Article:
The trial court rejected this claim, finding:
In Claim Four, Defendant alleges that counsel and the state colluded together at a hearing held on September 9, 1999. Specifically, he alleges that he saw the prosecutor and his defense attorney whispering and speculates that they were talking about Defendant's tampering with a witness. As Defendant's claim is conclusory, it is denied.
Dkt. 25, Ex. 6 at 3. The claim is, likewise, presented in the § 2254 petition in conclusory terms, based purely on speculation.
When the case was called, the prosecutor informed the trial court that the State's witnesses had not yet arrived. The case was passed. When it was recalled, the prosecutor provided the trial court with a summary of the background of the case. In explaining that the victim was not being cooperative in the prosecution of the case, the prosecutor disclosed that Elizabeth Smith stated during her deposition that Petitioner approached her and the victim on a bus and attempted to persuade them not to testify against him. The prosecutor advised the trial court that both eyewitnesses had been subpoenaed and each confirmed that she would be present to testify. The prosecutor had no explanation for their absence and asked that the trial be continued.
In opposition to the continuance, trial counsel likewise acknowledged that the victim was not cooperating in his investigation. Trial counsel informed the trial court that he had not yet been able to speak with the victim and urged the trial court to dismiss the case. After hearing argument from Petitioner, trial counsel, and the prosecutor on, inter alia, the State's motion for a continuance and trial counsel's motion to dismiss, the trial court granted the State's motion. Trial counsel is not ineffective for failing to prevail on his argument in opposition to the motion for a continuance, see Chandler v. United States, 218 F.3d 1305, 1314 (11th Cir. 2000), cert. denied, 531 U.S. 1204 (2001). Further, given trial counsel's opposition to the continuance and his motion to dismiss the charges, Petitioner's allegations that trial counsel conspired with the prosecutor to prevent the dismissal of the case are clearly rebutted by the record.
Petitioner has not demonstrated that the trial court's rejection of this claim resulted in an unreasonable application of Supreme Court precedent or an unreasonable determination of the facts in light of the evidence. Thus, Petitioner has failed to establish that he is entitled to federal habeas relief on this claim.
In Ground Fourteen of the petition, raised as such in his Rule 3.850 motion, Petitioner asserts that trial counsel was ineffective in failing to "more vigorously" defend against the State's decision to sentence him as a prison releasee reoffender. In rejecting the claim, the trial court found as follows:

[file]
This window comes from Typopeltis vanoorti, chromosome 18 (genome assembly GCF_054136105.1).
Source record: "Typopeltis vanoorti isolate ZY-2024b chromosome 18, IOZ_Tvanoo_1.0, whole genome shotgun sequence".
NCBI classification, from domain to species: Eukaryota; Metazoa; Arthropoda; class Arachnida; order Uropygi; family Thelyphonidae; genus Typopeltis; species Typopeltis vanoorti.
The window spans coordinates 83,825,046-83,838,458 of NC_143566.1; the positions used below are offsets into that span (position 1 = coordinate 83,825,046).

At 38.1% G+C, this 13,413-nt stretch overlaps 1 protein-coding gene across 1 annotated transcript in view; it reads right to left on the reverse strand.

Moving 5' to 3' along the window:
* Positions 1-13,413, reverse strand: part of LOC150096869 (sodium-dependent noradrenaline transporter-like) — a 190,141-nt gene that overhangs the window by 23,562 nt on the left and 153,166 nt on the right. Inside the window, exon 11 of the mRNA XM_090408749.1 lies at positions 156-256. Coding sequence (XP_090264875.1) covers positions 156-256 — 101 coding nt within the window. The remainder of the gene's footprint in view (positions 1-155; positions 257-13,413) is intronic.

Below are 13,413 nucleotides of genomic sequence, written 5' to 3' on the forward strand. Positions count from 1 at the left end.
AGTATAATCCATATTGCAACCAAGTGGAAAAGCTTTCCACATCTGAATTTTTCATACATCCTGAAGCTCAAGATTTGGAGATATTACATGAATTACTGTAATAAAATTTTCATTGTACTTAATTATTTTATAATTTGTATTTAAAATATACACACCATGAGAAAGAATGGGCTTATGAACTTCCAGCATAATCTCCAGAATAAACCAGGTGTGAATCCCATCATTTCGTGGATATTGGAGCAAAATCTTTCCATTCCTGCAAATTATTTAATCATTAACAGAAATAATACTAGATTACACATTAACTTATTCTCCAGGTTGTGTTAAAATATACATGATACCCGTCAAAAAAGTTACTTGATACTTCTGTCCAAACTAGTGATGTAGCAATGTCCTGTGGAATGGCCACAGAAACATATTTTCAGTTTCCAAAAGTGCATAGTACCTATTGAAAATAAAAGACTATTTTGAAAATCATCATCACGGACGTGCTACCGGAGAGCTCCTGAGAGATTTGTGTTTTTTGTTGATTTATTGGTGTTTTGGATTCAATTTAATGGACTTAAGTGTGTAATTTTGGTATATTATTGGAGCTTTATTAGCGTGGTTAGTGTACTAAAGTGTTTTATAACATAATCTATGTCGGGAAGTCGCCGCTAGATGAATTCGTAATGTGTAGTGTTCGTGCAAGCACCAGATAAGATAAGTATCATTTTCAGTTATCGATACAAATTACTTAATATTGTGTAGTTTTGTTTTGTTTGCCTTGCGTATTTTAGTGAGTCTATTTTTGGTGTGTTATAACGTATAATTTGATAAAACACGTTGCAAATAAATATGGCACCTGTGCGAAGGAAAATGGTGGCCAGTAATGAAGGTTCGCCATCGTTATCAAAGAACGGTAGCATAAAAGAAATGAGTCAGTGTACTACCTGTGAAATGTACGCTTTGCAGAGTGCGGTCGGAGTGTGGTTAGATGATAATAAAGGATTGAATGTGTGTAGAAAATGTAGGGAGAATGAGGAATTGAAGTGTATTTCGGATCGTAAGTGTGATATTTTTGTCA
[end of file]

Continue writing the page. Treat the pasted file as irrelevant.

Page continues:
At Claim Fourteen, Defendant contends that his counsel at sentencing was ineffective in acknowledging that Defendant could be sentenced as a prison releasee reoffender. The State was fully aware of his status prior to trial. [Exhibit G: Order, filed April 22, 1999]. Nor has Defendant alleged that the status was erroneous. Further, at page 13 of his Memorandum, Defendant states that counsel wanted Defendant to receive the longest sentence possible. It would appear from the record that counsel was attempting to locate the victim (who did not testify at trial) to request a departure sentence from sentencing as a prison releasee reoffender. [Exhibit H: Transcript of sentencing; Order, filed April 22, 1999]; [Exhibit I: Transcript of Post Trial Hearing]. Therefore, this claim is denied.
Dkt. 25, Ex. 006 at 4.
Hoping to locate the victim and obtain a statement from her that she "would prefer [Petitioner] not get the PRR sentence," trial counsel moved for a continuance before sentencing (Dkt. 25, Ex. 002, Vol. II at Tr. 198). See Fla. Stat. 775.082(8)(d)(1)(b)-(c) (1998). When the trial judge appeared inclined to deny the motion, trial counsel reminded him that the victim "was subpoenaed four times for deposition and failed to appear. She was subpoenaed twice for trial and failed to appear at trial twice." Id. at 198-99. The trial court ordered that Petitioner be taken into custody, but granted trial counsel's request for a continuance, advising him that a written statement from the victim would be acceptable for sentencing purposes. Id. at 199.
"It is the intent of the Legislature that offenders previously released from prison who meet the criteria in paragraph (a) be punished to the fullest extent of the law and as provided in this subsection, unless any of the following circumstances exist: . . . (b) [t]he testimony of a material witness cannot be obtained; (c) [t]he victim does not want the offender to receive the mandatory prison sentence and provides a written statement to that effect; or (d) [o]ther extenuating circumstances exist which preclude the just prosecution of the offender." Fla. Stat. § 775.082(8)(d)(1)(b)-(d) (1998).
At the October 6, 1999 sentencing hearing, trial counsel informed the trial court that efforts to contact the victim were unsuccessful, stating, "one of the basis (sic) to come off the PRR is that the victim signed a statement, and that's what we're hoping to give. Another basis is if the material witness cannot be found — cannot be located — the victim wasn't found for four depositions. She was subpoenaed and refused to come, two [sic] trial dates, and we were hoping to use her as a witness in sentencing and we can't find her" (Dkt. 25, Ex. 002 at R. 149-50). When asked if there was any legal cause why sentencing could not go forward, trial counsel responded "No, Judge, there is not." Trial counsel, however, took advantage of the opportunity to speak before imposition of sentence to say that "[o]ther than I think it would — I mean, it doesn't force you to come off the 15 years, but I think you're allowed to." Id. at R. 150. When the State was unable to produce an affidavit verifying that Petitioner qualified for sentencing under the PRRPA, the trial court reset sentencing for the following week, acknowledging that the delay would work to Petitioner's advantage because trial counsel would have additional time in which to locate the victim. Id. at R. 151-52.